In regard to the 80 bags of Urea seized by the vigilance staff from the premises of the Gopinath Rice Mill, the petitioner claims that he had taken only one room on rent from the said Rice Mill for the purposes ot storage of fertilisers. The seized stock was not obtained from the room in the petitioner's possession and, therefore, he had no responsibility for the presence of the alleged illegal stock. The material to support Ihe plea that the said stock came from the tenanted premises of the petitioner was meagre and no reasonable person could have come to the conclusion that the detaining authority has reached on the same.
3. The detaining authority had made a return to the Rule nisi issued from this Court. In the counter affidavit, the order of detention has been justified. He has asserted that he applied his mind to all the details and was satisfied that the petitioner's detention was necessary and warranted for the purposes of the Act.
In paragraph 10 of the counter affidavit, it is specifically pleaded:. from the grounds it is evident that on 24-9-1973, 13-10-1973 and 14-10-1973 there were three transactions in which price in excess of the price according to law was charged for fertilisers, It has been contended in the writ petition that as the brother-in-law of the petitioner had charged that amount and the receipts do not show that, it would be deemed tnat there has not been proper application of mind. This contention is incorrect. Under the Fertiliser (Control) Order the sole responsibility is of the registered dealer or the licence holder. The petitioner is undisputedly the dealer. He is bound to sell fertiliser at the controlled price. If the fertiliser is sold at a rate higher than controlled price, the liability is of the dealer. The plea that somebody else in the shop sold the fertiliser and charged higher rates does not exonerate the dealer. The responsibility is of the dealer. Statements or persons who have purchased fertiliser on these three occasions have been recorded under Section 164, Cr.P.C. These are statements on oath before a Magistrate. Such statements can be considered to find out a prima facie case, The plea of absence of the petitioner taken in the writ petition is of no benefit to him to absolve from the responsibility under the law. This response bility is in the interest of the community for supply of essential articles. Any of the persons who was conducting sales and collecting money does it on behalf of the registered dealer. If the plea taken by the petitioner is accepted then the entire purpose of the Essential Supplies Act and the Fertiliser (Control) Order will be frustrated against the interest of the community. Freedom of trade does not mean that the petitioner is exempted from all the responsibi lity under the law relating to the essential supplies to the community at the controlled price....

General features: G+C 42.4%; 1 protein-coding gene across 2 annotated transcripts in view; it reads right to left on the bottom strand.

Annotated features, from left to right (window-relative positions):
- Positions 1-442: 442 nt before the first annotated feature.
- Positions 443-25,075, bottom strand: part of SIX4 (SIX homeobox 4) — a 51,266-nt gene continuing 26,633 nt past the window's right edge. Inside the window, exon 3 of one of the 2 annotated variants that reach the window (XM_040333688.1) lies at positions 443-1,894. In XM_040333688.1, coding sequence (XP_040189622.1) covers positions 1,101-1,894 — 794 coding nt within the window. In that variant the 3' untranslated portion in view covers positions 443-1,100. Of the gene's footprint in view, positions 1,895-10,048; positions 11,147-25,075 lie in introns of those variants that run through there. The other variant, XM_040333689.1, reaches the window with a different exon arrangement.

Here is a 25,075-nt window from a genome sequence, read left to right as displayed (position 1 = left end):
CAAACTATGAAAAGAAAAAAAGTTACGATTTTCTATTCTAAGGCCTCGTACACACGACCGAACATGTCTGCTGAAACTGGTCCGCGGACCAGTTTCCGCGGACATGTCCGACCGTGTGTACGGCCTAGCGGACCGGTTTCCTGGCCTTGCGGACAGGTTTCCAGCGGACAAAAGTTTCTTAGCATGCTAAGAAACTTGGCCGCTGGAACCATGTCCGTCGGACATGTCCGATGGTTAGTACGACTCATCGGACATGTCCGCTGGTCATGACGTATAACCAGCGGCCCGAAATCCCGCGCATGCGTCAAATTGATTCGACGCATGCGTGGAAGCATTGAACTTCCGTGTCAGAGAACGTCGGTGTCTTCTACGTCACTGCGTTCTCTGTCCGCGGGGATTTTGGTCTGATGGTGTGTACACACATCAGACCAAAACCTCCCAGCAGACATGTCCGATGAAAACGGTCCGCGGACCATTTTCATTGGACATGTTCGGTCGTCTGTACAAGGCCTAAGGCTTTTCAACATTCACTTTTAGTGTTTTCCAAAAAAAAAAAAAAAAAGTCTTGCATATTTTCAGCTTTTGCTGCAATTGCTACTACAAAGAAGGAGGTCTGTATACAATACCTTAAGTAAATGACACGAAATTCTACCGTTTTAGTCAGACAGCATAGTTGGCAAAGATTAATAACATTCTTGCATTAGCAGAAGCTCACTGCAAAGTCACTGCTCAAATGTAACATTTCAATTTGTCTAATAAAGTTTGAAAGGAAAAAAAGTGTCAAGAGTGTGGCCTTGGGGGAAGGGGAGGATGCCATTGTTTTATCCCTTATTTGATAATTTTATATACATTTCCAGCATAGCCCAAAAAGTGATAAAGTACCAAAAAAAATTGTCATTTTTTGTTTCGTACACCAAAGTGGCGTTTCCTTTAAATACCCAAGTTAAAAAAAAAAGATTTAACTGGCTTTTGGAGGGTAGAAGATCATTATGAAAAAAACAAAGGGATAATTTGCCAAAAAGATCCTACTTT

Various other allegations of the petitioner have also been controverted as incorrect.
4. Law is fairly settled that the detaining authority cannot be required to furnish proof of the facts relied upon for making the order of detention. As we observed in a different case recently if the detaining authority is required to place proof in support of the facts stated to constitute the grounds, it would indeed amount to conversion of this proceeding to a regular criminal trial.
Mr. Fatnaik for the petitioner seriously attempted to convince us that there was no sufficient material for the satisfaction of the detaining authority. According to him, tested by the standards of human probabilities, the irresistible conclusion on the admitted facts would be that the petitioner has nothing to do with the sales that took place on the 13th Oct. 1973. Since the purchases were made under permits, the purchasers being sure of the supply to them of the fertilisers, there would be no occasion for them to agree to pay a higher price for the fertiliser.
Undoubtedly the purchases were under permits. We cannot, however, lose sight of the fact that fertilisers are in great demand. Their production has fallen short while demand for the same has gone up. That is why distribution has come to be regulated. There has been enough scope for clandestine dealings and black-marketing in the commodity, Even permit holders are not assured of supply and, therefore, are often ready to pay higher rates to acquire fertilisers. The purchasers before us are retailers. The contention of the learned Government Advocate that these retailers must have been anxious to make more money in their own turn and, therefore, readily satisfied the demand of the petitioner for higher price seems to be quite possible.
As fertilisers are a controlled commodity and have a prescribed selling price and contravention thereof is punishable, in the bills the black-market rate would never be indicated. Non-mention of the higher rate or the extra charges, therefore, is not a point on which Mr. 'Patnaik for the petitioner can seriously rely upon, The purchasers have given statements under Section 164, Cr, P. C. before Magistrate and thus the detaining authority had not only the reports of the local police and the Vigilance staff, but had also the statements of the buyers recorded by Magistrate for reaching his satisfaction in the matter.